Josh Anderson:

Yeah, and you brought up those great points. And there also is that time that maybe you want to hand it down to a family member or sell it, just because Pittsburgh gets winter just like Indiana does. Maybe someday you’re tired of those winter and want to move somewhere warmer. So it’s great if you don’t have to spend the money to rip a bunch of stuff out that may be needed in the future. You can still have it aesthetically pleasing and actually have it look good for the people that it’s handed down to, and still be available as they age and need those tools as well.

Paulina Villacreces:

Yeah, exactly. That’s one of our goals, because we were also thinking of different places like continuing care in retirement communities, and that sort of places where they provide care also to older adults and people with disabilities. And so how they can easily just change different devices and then also how to translate that, do it also in the home and just have all these structures and buildings with these simple chair rail molding that allows for different changes and adaptations and considers different abilities and skills of different people and users and how they interact with spaces, with the environment and with the different devices.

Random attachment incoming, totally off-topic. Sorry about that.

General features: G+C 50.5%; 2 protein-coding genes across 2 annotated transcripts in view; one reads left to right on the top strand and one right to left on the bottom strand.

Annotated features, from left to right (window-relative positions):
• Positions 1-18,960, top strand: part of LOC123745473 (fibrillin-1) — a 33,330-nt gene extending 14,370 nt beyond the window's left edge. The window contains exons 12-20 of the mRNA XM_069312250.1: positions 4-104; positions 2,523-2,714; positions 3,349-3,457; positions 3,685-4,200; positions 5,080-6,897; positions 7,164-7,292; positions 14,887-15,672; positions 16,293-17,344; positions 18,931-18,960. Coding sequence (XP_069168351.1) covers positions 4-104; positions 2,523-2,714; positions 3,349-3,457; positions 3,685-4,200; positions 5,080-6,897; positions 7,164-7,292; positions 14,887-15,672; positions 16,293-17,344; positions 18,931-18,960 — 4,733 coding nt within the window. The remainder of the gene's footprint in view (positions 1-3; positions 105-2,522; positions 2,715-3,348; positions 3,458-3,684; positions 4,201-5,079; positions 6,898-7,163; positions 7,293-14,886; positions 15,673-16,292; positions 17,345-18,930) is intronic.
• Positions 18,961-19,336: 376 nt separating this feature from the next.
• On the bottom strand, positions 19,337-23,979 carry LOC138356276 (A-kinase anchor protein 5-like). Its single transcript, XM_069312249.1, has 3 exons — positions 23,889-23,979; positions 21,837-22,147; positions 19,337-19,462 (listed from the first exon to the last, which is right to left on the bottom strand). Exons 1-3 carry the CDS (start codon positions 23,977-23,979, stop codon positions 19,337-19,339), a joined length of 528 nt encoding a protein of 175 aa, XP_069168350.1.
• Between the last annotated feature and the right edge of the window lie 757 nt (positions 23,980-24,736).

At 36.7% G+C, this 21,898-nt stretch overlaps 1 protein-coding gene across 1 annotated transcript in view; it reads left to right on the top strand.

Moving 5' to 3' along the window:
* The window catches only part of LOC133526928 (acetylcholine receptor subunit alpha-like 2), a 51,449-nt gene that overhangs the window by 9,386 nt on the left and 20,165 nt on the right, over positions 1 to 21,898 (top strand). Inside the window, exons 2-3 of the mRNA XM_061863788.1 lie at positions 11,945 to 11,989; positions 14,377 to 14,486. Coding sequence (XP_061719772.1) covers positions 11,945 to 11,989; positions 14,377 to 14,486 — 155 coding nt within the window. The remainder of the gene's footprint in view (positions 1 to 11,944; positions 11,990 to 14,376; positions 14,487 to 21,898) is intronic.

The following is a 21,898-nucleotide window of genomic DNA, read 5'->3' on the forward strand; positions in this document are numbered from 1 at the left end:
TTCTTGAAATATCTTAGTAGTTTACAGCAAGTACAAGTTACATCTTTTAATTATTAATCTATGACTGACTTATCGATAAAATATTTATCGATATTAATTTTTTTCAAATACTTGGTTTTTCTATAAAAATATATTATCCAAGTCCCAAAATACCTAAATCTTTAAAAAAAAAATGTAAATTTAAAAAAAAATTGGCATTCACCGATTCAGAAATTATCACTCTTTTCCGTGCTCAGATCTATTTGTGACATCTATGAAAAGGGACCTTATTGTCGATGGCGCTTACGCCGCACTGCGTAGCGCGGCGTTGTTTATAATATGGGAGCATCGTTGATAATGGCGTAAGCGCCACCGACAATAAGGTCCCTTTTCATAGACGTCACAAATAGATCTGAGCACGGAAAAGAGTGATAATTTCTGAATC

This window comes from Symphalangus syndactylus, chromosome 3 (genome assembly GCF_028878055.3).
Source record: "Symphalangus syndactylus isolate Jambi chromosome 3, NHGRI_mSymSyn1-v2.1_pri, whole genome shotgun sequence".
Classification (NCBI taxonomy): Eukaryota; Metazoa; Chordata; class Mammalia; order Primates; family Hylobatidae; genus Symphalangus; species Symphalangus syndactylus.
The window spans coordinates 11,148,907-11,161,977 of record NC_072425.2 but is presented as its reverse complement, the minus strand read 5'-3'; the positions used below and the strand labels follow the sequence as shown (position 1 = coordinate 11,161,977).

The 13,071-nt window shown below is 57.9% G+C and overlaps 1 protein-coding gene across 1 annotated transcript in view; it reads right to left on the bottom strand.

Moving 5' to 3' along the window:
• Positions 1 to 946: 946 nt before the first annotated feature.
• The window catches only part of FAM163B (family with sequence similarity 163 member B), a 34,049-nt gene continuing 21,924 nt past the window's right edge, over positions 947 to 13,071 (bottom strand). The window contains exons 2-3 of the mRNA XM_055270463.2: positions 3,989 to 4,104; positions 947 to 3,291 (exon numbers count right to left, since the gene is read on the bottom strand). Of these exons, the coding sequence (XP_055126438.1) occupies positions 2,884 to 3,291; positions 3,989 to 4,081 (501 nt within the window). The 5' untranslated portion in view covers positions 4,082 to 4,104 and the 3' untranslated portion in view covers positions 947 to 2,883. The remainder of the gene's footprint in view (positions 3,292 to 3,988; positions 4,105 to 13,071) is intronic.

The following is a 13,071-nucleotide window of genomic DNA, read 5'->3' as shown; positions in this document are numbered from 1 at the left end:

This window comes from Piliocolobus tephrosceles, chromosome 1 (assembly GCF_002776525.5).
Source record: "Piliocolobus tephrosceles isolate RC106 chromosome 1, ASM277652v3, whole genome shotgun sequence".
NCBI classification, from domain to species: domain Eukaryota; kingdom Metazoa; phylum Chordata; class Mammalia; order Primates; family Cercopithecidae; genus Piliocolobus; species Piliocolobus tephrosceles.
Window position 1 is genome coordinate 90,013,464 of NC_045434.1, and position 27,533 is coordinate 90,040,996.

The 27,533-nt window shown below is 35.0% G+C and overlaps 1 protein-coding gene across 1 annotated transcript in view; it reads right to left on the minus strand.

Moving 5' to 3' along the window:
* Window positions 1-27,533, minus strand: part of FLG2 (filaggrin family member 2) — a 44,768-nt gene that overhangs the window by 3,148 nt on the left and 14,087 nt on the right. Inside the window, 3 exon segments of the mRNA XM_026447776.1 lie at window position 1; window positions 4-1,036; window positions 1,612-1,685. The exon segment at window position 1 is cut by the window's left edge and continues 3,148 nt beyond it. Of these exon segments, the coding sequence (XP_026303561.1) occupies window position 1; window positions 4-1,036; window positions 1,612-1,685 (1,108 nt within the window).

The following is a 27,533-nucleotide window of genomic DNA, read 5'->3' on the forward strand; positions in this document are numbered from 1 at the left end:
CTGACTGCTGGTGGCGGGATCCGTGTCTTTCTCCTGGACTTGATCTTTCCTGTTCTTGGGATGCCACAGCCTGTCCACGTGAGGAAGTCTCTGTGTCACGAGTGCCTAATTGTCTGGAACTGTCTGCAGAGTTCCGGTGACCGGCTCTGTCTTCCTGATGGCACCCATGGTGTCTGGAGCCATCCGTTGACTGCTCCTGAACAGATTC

Josh Anderson:

John, Paulina, if our listeners want to find out more about you, about all the work, great work that you all are doing at Pitter about the Healthy Home Laboratory, what’s the best ways for them to do that?

Paulina Villacreces:

Yeah, so our website is healthyhomelaboratory.pit.edu and anyone can contact us through our email, which is healthyhomelab@pit.edu.

Josh Anderson:

Excellent. We will put all that information in the show notes and I feel like I could sit here and talk all day about the amazing stuff you both are doing, but I know we’re getting close to out of time, so I do want to take the time definitely to thank you for coming on and telling us about this and it sounds like it’s something where we’ll have to have you back on, maybe some time in the future just to hear about all the great things that you’re developing.